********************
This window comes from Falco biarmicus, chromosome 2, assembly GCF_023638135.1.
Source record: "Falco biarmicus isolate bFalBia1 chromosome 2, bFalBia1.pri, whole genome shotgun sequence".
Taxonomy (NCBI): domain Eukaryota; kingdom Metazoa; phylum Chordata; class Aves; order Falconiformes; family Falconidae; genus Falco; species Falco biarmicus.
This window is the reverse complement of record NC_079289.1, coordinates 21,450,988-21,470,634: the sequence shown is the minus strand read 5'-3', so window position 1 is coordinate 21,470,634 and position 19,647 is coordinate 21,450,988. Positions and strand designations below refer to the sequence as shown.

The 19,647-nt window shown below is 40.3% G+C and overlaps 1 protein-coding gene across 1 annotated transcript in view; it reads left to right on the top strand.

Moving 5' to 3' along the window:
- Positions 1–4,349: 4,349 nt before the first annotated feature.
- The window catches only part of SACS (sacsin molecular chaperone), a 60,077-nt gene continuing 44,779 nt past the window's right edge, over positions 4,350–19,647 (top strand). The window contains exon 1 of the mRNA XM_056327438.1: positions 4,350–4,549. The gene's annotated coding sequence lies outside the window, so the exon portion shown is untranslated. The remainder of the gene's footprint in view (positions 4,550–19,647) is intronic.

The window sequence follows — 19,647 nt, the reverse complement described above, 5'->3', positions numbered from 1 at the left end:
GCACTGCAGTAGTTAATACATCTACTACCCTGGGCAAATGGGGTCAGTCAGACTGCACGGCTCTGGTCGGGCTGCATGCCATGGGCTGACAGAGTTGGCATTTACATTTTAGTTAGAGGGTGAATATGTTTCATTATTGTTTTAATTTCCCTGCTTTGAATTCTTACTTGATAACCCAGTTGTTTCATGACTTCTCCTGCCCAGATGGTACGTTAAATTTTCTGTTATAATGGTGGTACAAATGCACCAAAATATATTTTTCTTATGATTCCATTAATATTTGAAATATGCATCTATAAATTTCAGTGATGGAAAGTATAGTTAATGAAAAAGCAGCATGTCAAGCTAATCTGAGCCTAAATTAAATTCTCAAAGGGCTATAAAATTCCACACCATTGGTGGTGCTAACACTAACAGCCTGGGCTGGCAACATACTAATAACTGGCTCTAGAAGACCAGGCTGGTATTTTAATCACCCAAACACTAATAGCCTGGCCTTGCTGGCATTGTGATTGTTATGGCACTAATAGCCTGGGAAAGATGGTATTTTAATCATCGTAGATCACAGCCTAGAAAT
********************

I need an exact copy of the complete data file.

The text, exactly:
This window comes from Falco biarmicus, chromosome 2, assembly GCF_023638135.1.
Source record: "Falco biarmicus isolate bFalBia1 chromosome 2, bFalBia1.pri, whole genome shotgun sequence".
Taxonomy (NCBI): domain Eukaryota; kingdom Metazoa; phylum Chordata; class Aves; order Falconiformes; family Falconidae; genus Falco; species Falco biarmicus.
This window is the reverse complement of record NC_079289.1, coordinates 21,450,988-21,470,634: the sequence shown is the minus strand read 5'-3', so window position 1 is coordinate 21,470,634 and position 19,647 is coordinate 21,450,988. Positions and strand designations below refer to the sequence as shown.

The 19,647-nt window shown below is 40.3% G+C and overlaps 1 protein-coding gene across 1 annotated transcript in view; it reads left to right on the top strand.

Moving 5' to 3' along the window:
- Positions 1–4,349: 4,349 nt before the first annotated feature.
- The window catches only part of SACS (sacsin molecular chaperone), a 60,077-nt gene continuing 44,779 nt past the window's right edge, over positions 4,350–19,647 (top strand). The window contains exon 1 of the mRNA XM_056327438.1: positions 4,350–4,549. The gene's annotated coding sequence lies outside the window, so the exon portion shown is untranslated. The remainder of the gene's footprint in view (positions 4,550–19,647) is intronic.

The window sequence follows — 19,647 nt, the reverse complement described above, 5'->3', positions numbered from 1 at the left end:
GCACTGCAGTAGTTAATACATCTACTACCCTGGGCAAATGGGGTCAGTCAGACTGCACGGCTCTGGTCGGGCTGCATGCCATGGGCTGACAGAGTTGGCATTTACATTTTAGTTAGAGGGTGAATATGTTTCATTATTGTTTTAATTTCCCTGCTTTGAATTCTTACTTGATAACCCAGTTGTTTCATGACTTCTCCTGCCCAGATGGTACGTTAAATTTTCTGTTATAATGGTGGTACAAATGCACCAAAATATATTTTTCTTATGATTCCATTAATATTTGAAATATGCATCTATAAATTTCAGTGATGGAAAGTATAGTTAATGAAAAAGCAGCATGTCAAGCTAATCTGAGCCTAAATTAAATTCTCAAAGGGCTATAAAATTCCACACCATTGGTGGTGCTAACACTAACAGCCTGGGCTGGCAACATACTAATAACTGGCTCTAGAAGACCAGGCTGGTATTTTAATCACCCAAACACTAATAGCCTGGCCTTGCTGGCATTGTGATTGTTATGGCACTAATAGCCTGGGAAAGATGGTATTTTAATCATCGTAGATCACAGCCTAGAAAT